Those challenges, which aren’t unique to Connecticut, are part of what drives the Hamden Democrat, who hopes to chip away at them this legislative session by pushing his party as far to the political left as possible.

“We’ve come into this paradigm where people confuse how the stock market does and how good our GDP is with how well the economy is doing,” Elliott, 34, said in a recent interview at Season & Thyme, a Hamden health and food market he manages. “We hear news about how good things are, but in our pocketbook, we still feel it’s tighter than it’s ever been.”

The law school graduate and co-owner of a second, similar market in Shelton was reelected to a second term in November. He drew his fair share of headlines for a freshman legislator, openly discussing his own after-hours marijuana use, and jousting with business interests, Republicans, and even fellow Democrats he deemed not sufficiently on board with what he views as non-negotiable pieces of the party platform.

That includes support for a $15 minimum wage (or higher, if possible) and creating a paid family medical leave program for private employees, actions that could impact the bottom line of his and other businesses, which is why employer lobbying groups have fought both policies in recent years.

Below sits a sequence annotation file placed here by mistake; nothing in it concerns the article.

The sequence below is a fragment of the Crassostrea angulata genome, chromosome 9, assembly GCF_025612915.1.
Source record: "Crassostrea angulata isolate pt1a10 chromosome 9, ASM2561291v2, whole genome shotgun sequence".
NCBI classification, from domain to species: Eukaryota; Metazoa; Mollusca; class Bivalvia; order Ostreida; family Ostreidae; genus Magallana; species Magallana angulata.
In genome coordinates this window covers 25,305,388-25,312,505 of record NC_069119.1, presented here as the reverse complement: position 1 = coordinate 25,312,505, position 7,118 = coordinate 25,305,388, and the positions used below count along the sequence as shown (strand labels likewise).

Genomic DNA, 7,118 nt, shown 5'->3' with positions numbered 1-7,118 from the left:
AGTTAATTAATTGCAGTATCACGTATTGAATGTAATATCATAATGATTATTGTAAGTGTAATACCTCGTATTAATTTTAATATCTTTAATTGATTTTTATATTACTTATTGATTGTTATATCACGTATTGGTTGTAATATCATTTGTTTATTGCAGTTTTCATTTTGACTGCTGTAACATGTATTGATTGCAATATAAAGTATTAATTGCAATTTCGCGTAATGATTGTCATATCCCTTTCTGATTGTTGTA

See complete article from Hartford Business Journal online.

Oil gains as US stockpiles seen falling, China plans tax cuts

From Transport Topics.

Oil rose amid estimates of another decline in U.S. crude inventories and signs that China is stepping up efforts to combat an economic slowdown.

Futures in New York climbed as much as 3% after sinking during the past two sessions. American stockpiles probably fell for the sixth time in seven weeks, according to a Bloomberg survey of analysts before government data due Jan. 16. Equities closed higher in Asia after senior Chinese officials promised tax cuts to boost growth. Crude also extended gains as forces allied with Libya’s eastern leader moved to secure oil-producing infrastructure.

“Essentially we have gone from pricing a recession back to a more moderate outlook within the span of just six weeks,” analysts at JBC Energy GmbH in Vienna said.

While oil is resuming an advance that took it into a bull market last week, it’s still more than 30% below October’s four-year high. China’s weakest trade data since 2016 have stoked concerns over the impact of an ongoing trade war with the U.S. But senior policy officials said this week that China will cut taxes “on a larger scale” to help support its slowing economy.

See the complete article from Transport Topics online.